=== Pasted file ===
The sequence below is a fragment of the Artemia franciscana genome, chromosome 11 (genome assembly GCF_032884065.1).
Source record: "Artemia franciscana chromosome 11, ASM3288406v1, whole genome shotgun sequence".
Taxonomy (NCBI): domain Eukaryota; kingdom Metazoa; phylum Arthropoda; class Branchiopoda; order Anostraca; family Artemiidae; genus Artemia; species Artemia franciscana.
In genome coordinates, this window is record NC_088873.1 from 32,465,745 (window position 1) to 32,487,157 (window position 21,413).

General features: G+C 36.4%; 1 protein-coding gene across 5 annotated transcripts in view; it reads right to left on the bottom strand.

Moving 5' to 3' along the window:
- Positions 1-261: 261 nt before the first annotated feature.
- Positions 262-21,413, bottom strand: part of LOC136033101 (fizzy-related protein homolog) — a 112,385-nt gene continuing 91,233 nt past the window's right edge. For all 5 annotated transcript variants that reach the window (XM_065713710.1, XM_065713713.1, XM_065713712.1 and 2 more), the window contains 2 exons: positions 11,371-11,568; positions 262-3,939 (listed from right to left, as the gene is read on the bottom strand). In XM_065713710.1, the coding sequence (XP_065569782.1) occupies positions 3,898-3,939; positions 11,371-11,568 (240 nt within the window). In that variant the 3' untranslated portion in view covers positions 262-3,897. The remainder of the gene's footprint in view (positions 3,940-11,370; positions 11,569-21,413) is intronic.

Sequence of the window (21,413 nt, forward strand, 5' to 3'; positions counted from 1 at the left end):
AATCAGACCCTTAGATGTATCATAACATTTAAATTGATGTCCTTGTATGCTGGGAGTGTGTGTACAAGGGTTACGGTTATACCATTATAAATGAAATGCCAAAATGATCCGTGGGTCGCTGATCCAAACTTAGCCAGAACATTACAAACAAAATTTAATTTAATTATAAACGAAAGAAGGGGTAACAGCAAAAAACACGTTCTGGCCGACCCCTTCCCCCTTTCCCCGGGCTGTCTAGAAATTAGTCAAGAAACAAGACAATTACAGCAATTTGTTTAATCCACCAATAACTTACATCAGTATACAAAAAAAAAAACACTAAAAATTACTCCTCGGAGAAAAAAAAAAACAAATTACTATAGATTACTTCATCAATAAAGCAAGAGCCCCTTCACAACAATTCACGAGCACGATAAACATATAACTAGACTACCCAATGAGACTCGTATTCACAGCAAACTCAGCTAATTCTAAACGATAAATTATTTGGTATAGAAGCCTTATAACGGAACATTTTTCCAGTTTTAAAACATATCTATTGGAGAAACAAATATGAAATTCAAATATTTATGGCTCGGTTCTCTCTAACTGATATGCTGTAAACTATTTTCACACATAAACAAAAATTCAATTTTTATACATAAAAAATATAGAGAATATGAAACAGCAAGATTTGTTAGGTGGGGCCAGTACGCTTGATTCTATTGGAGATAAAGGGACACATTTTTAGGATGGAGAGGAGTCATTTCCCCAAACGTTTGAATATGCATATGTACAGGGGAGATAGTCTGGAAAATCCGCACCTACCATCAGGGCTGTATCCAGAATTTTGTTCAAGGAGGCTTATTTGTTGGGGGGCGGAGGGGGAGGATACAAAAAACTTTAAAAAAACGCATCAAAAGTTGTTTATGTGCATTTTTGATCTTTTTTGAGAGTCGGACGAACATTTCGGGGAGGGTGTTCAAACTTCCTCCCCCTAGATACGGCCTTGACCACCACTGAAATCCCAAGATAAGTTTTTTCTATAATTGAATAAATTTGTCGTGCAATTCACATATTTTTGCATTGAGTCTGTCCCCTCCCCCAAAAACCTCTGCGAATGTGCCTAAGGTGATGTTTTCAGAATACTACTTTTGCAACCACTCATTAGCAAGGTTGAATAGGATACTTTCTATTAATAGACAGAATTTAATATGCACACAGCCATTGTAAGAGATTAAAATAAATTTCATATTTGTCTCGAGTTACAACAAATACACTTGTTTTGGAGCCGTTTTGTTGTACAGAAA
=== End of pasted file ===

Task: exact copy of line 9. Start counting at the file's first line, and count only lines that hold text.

Sequence of the window (21,413 nt, forward strand, 5' to 3'; positions counted from 1 at the left end):